A Clubbable Woman came out in 1970. It was Reginald Hill’s first published book and the first book featuring Dalziel and Pascoe. I borrowed this book from the library and read it very quickly last week. At times I thought I knew the story as I’ve watched practically all the Dalziel and Pascoe episodes on TV but I couldn’t remember how it ended.
Connon, known as Connie, was set to play rugby for England before an ankle injury ended his career. He is no longer Wetherton Rugby Football Club’s star player but he still plays occasionally. After a match in which he returns home dazed and confused after a blow (was it deliberate?) on the head he finds his wife, Mary watching television, leaving him to get his own meal. Feeling sick he goes upstairs, then passes out. Later he realises that she is still downstairs, apparently still watching the television – then he discovers that she is dead, with a hole in the middle of her forehead.
Dalziel and Pascoe investigate the murder. Dalziel who is a member of the rugby club is on his home ground and knows all the players. Has Connon killed his wife suspecting that she had been unfaithful? Or could someone at the club have it in for the rugby star and his family? As the mystery unravels, I was just as interested in the characters of Dalziel and Pascoe as in identifying the murderer. My image of Dalziel is inevitably formed on Warren Clarke’s portrayal of him and this fits well with Reginald Hill’s description:
Superintendent Andrew Dalziel was a big man. When he took his jacket off and dropped it over the back of the chair it was like a Bedouin pitching camp. He had a big head, greying now; big eyes, short-sighted but losing nothing of their penetrating force behind a pair of soild-framed spectacles; and he blew his nose into a khaki handkerchief a foot-and-a-half square. … Dalziel sank over his chair and scratched himself vigorously between the legs. Not absent-mindedly – nothing he did was mannerism – but with conscious senuousness. Like scratching a dog to keep it happy, a constable had once said within range of Dalziel’s very sharp hearing. He had liked the simile and therefor ignored it.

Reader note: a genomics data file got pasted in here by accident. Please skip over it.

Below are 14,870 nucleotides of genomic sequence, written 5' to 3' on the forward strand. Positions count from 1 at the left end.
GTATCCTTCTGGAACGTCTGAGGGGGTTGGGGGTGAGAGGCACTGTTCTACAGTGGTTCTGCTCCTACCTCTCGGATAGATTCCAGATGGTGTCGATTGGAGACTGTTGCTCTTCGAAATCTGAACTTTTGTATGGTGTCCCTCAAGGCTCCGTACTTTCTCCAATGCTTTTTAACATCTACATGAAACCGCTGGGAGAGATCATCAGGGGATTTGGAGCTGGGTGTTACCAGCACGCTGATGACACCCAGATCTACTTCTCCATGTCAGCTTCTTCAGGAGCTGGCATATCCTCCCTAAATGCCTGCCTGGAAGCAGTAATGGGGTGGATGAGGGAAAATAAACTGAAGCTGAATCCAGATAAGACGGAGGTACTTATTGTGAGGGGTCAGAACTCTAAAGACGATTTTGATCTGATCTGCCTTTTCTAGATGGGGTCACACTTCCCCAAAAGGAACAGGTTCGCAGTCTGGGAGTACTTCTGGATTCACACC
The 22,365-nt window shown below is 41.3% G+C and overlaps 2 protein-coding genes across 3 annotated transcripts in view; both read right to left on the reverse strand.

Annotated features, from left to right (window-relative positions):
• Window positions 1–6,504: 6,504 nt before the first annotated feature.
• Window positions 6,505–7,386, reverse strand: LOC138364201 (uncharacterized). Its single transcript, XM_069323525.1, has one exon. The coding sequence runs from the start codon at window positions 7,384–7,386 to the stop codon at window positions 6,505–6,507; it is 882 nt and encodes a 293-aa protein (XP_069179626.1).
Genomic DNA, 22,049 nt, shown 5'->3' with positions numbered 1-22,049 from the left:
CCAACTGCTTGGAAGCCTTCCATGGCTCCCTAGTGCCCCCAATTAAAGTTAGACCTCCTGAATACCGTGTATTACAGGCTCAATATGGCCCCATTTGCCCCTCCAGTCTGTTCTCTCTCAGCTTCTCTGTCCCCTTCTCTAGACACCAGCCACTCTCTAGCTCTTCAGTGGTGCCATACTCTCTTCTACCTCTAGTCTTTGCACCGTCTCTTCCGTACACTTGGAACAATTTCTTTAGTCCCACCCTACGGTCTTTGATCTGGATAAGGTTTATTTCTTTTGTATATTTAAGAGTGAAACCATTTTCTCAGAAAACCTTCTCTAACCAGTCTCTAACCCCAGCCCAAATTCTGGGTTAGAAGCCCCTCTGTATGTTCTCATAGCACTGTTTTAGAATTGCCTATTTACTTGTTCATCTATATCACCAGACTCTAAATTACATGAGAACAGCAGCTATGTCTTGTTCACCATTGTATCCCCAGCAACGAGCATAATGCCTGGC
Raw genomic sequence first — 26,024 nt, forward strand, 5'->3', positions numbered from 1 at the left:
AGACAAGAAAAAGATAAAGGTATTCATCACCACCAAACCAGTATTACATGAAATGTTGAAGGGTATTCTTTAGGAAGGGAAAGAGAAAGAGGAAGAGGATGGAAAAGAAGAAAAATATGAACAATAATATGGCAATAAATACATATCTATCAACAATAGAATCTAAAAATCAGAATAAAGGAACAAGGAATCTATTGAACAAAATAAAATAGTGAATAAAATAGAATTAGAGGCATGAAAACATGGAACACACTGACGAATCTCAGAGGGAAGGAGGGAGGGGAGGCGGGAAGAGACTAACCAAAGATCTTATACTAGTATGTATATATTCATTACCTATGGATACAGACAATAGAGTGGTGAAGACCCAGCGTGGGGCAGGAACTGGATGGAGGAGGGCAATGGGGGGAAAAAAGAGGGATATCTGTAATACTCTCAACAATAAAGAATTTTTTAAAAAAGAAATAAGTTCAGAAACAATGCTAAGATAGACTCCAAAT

He is passionate about rugby and Pascoe (then a Sergeant) responds “with the resigned condescension of one certain of the intellectual superiority of Association Football.” Pascoe’s thoughts about the investigation and about Dalziel are scattered throughout the book:
Do I want to amuse Dalziel? And if I do, is it to keep him sweet so I can manipulate him, like I pretend? or is it because he puts the fear of God into me? Just how good is he anyway? Or is he just a ruthless sucker of other men’s blood?
He calls him “Uncle Andrew”, “Randy Andy” and “Bruiser Dalziel lecturing me on tact and diplomacy. It was like Henry the Eighth preaching about marital constancy”. Pascoe’s degree is the butt of Dalziel’s jokes and Pascoe is offended by Dalziel’s lack of organization. He learns that Dalziel was divorced and his wife had gone off with a milkman, fifteen years earlier. Despite being two such diametrically opposed characters you can trace the growing bond between Dalziel and Pascoe and by the end of the book Pascoe finds himself cast in the role of Dalziel’s confidant and even becoming enthusiastic over a game of rugby.
Reginald Hill has written many Dalziel and Pascoe novels, enough to last me for years. I’ve only read three so far and I’m not going to try to read them in the order they were written, but I’ll be looking out for more of them from now on.